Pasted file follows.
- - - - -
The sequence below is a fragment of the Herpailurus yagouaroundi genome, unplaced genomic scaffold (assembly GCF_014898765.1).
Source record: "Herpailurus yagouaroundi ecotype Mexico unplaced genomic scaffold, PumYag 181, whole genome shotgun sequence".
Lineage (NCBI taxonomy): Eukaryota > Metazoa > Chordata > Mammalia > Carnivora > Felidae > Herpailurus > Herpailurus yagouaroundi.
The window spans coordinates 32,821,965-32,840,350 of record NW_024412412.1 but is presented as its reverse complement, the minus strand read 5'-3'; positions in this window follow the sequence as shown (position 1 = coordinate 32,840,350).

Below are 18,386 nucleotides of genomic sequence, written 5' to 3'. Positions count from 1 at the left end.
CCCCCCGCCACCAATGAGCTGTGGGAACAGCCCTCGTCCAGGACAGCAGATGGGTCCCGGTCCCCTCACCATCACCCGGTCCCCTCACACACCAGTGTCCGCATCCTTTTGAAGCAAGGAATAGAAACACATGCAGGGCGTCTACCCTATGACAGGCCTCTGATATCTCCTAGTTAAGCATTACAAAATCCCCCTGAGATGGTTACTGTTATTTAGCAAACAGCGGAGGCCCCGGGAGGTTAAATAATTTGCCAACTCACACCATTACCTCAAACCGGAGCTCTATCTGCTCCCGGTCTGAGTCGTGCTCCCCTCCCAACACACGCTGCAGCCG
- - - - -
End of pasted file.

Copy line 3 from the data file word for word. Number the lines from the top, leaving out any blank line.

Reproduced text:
Lineage (NCBI taxonomy): Eukaryota > Metazoa > Chordata > Mammalia > Carnivora > Felidae > Herpailurus > Herpailurus yagouaroundi.